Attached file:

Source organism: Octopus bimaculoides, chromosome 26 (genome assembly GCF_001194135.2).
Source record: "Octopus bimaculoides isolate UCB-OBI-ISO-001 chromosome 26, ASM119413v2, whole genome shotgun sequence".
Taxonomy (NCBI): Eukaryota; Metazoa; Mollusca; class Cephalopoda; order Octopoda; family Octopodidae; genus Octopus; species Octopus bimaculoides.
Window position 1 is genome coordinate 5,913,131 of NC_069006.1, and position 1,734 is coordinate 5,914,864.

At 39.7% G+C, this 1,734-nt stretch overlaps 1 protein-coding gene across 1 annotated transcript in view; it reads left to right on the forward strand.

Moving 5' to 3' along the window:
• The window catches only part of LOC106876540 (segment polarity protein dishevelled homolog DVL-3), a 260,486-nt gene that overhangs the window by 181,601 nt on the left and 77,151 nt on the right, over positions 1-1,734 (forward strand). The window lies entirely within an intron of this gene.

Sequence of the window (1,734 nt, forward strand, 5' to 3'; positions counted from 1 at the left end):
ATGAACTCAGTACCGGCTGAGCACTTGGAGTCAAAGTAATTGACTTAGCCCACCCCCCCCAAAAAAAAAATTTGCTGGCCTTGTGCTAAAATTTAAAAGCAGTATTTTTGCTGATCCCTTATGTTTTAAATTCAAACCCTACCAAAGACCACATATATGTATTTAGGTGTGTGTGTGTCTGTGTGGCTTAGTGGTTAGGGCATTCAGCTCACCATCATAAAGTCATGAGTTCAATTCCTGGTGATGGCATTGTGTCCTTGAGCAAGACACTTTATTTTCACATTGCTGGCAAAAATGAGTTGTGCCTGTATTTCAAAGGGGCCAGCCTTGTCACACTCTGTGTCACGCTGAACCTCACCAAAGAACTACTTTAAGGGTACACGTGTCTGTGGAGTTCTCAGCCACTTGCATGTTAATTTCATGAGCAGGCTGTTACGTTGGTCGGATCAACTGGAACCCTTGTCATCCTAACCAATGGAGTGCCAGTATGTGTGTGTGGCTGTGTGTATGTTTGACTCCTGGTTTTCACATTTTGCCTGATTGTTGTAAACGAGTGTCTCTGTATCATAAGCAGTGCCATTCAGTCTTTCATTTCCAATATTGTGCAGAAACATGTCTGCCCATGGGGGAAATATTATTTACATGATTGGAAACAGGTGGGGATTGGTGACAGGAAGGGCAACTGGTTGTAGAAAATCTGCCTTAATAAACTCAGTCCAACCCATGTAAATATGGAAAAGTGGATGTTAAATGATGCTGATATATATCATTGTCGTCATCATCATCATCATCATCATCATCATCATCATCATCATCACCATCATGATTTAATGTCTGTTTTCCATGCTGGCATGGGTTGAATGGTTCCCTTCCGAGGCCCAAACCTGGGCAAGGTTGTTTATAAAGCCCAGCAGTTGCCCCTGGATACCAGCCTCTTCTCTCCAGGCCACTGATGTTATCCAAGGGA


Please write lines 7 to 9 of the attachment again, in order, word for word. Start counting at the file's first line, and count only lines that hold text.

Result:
• The window catches only part of LOC106876540 (segment polarity protein dishevelled homolog DVL-3), a 260,486-nt gene that overhangs the window by 181,601 nt on the left and 77,151 nt on the right, over positions 1-1,734 (forward strand). The window lies entirely within an intron of this gene.

Sequence of the window (1,734 nt, forward strand, 5' to 3'; positions counted from 1 at the left end):
ATGAACTCAGTACCGGCTGAGCACTTGGAGTCAAAGTAATTGACTTAGCCCACCCCCCCCAAAAAAAAAATTTGCTGGCCTTGTGCTAAAATTTAAAAGCAGTATTTTTGCTGATCCCTTATGTTTTAAATTCAAACCCTACCAAAGACCACATATATGTATTTAGGTGTGTGTGTGTCTGTGTGGCTTAGTGGTTAGGGCATTCAGCTCACCATCATAAAGTCATGAGTTCAATTCCTGGTGATGGCATTGTGTCCTTGAGCAAGACACTTTATTTTCACATTGCTGGCAAAAATGAGTTGTGCCTGTATTTCAAAGGGGCCAGCCTTGTCACACTCTGTGTCACGCTGAACCTCACCAAAGAACTACTTTAAGGGTACACGTGTCTGTGGAGTTCTCAGCCACTTGCATGTTAATTTCATGAGCAGGCTGTTACGTTGGTCGGATCAACTGGAACCCTTGTCATCCTAACCAATGGAGTGCCAGTATGTGTGTGTGGCTGTGTGTATGTTTGACTCCTGGTTTTCACATTTTGCCTGATTGTTGTAAACGAGTGTCTCTGTATCATAAGCAGTGCCATTCAGTCTTTCATTTCCAATATTGTGCAGAAACATGTCTGCCCATGGGGGAAATATTATTTACATGATTGGAAACAGGTGGGGATTGGTGACAGGAAGGGCAACTGGTTGTAGAAAATCTGCCTTAATAAACTCAGTCCAACCCATGTAAATATGGAAAAGTGGATGTTAAATGATGCTGATATATATCATTGTCGTCATCATCATCATCATCATCATCATCATCATCATCATCATCACCATCATGATTTAATGTCTGTTTTCCATGCTGGCATGGGTTGAATGGTTCCCTTCCGAGGCCCAAACCTGGGCAAGGTTGTTTATAAAGCCCAGCAGTTGCCCCTGGATACCAGCCTCTTCTCTCCAGGCCACTGATGTTATCCAAGGGA